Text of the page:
One day after I attending one of the Mass I decided to walk over the larger RC Church that uses the Novus Ordo Mass, I wanted to look at it and One of the Priest there I knew, well a RC Nun walk up tp us and started to talk to the priest and in the middle of the talk the priest introduce me to the Nun as one of the Latin Mass group. Well when she found out, her reply was " OH ONE OF THEM"  after leaving the Church at that time I was very steamed. I felt that I didn't want to go back any more to the RC Church anymore and stop attending anything.

One day it popped again in my head to call the Orthodox Priest that I knew and asked if I could come back to Church. Well when I spoke to him and asked him I told I wanted to convert to the Orthodox faith. I was still was steamed about what happen to me but, I put it behind me.  So I started to attend the Divine Liturgy once again and going though religionist instruction in the faith I converted on Jan. 7, 2001. My life started to grow as a Christian and the feeling of anger I felt started to leave me.  What I was told by the Deacon’s wife was that she prayed for me to return to the faith everyday for all the time I was gone. She told me when I spoke to her a few years back and she reminds me every so often still.

Here I also wanted to say that when I was a small kid my mother used to teach me religion and she told me to cross my finger in this manor she told me to put the first three fingers together and close the last two down. She told me that this is the true way of doing it and if anyone told me different she said don’t listen to them. My roots are Southern Italian my grandparents families comes south of Naples and Sicily. After converting to Orthodoxy I started to look into history and found out that Southern Italy was at one time Eastern Orthodox a very long time ago. Strange still when I was a small kid I always had a question for GOD I asked HIM where did all of this my mother was teaching come from. I told GOD I wanted to better understand where it came from and that I wanted to be a part of it in my life. I began to feel at one time in history my family’s was once part of the Eastern Orthodox Church.  I find that my prayer as a young kid has been answered by GOD in I am now an Eastern Orthodox Christian.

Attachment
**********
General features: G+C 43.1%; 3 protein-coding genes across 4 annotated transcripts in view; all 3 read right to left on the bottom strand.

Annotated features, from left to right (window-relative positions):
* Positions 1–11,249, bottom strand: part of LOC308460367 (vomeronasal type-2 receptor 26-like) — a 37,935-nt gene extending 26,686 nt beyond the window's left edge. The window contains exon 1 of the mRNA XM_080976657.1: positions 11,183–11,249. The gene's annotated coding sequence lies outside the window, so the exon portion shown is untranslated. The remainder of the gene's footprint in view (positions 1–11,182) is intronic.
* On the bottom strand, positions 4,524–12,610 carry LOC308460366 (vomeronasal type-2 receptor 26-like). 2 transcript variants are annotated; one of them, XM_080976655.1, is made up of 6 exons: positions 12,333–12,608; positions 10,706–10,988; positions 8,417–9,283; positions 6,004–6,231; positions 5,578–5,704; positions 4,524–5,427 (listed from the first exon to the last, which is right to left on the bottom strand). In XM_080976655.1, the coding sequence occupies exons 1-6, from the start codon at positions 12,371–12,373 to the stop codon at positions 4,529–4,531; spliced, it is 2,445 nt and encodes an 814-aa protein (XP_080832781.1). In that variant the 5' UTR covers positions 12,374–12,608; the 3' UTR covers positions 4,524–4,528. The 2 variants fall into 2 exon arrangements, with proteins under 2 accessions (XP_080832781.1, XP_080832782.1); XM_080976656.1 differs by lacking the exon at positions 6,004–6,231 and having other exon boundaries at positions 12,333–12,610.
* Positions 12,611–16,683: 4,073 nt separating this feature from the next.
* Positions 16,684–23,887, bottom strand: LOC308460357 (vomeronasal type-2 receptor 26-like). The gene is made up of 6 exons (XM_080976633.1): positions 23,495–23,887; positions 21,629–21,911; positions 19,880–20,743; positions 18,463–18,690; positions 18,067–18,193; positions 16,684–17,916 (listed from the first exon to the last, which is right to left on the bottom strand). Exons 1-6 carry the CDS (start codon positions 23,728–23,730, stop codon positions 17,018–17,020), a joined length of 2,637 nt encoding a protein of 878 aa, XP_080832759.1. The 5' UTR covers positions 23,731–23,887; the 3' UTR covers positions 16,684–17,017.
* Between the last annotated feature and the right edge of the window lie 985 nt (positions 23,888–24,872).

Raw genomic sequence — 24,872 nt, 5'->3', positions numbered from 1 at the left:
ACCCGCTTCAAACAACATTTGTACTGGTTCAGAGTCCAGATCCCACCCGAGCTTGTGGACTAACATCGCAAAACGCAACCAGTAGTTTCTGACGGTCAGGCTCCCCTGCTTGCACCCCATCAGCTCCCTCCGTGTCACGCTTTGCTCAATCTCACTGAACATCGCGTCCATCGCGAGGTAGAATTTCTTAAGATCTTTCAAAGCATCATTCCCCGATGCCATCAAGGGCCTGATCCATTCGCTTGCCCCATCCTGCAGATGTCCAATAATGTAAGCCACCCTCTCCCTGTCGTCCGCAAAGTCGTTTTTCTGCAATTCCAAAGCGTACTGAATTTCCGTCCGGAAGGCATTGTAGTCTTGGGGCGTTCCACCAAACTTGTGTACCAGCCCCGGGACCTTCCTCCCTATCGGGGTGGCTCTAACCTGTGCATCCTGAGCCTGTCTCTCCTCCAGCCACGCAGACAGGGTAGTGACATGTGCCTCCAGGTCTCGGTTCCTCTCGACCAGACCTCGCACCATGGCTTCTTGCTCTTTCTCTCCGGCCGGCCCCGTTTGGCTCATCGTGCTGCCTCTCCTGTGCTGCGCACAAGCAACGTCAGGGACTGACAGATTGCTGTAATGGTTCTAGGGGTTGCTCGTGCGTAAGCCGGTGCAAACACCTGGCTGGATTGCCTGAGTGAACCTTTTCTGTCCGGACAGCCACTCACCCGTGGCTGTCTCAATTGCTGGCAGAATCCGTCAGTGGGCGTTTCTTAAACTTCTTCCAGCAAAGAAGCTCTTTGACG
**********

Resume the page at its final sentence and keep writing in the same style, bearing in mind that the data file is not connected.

I feel GOD will me to come to the True Church where I truly belonged too. I happier even with my all of my health concerns that I still have ; but I still joy in being who I am as an Orthodox Christian.

GOD bless I have to go for now.

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« Reply #57 on: January 21, 2011, 06:24:07 AM »

Hello to my Serbian friend stashko,

(I know I'm 10 Yrs.to late, in welcoming you but, Welcome to Holy Orthodoxy.... God is Good ....
Слава Господу Богу у Све..Амин Амин..... Glory to God in all thing's Амen Amen..   God is Good Indeed.......)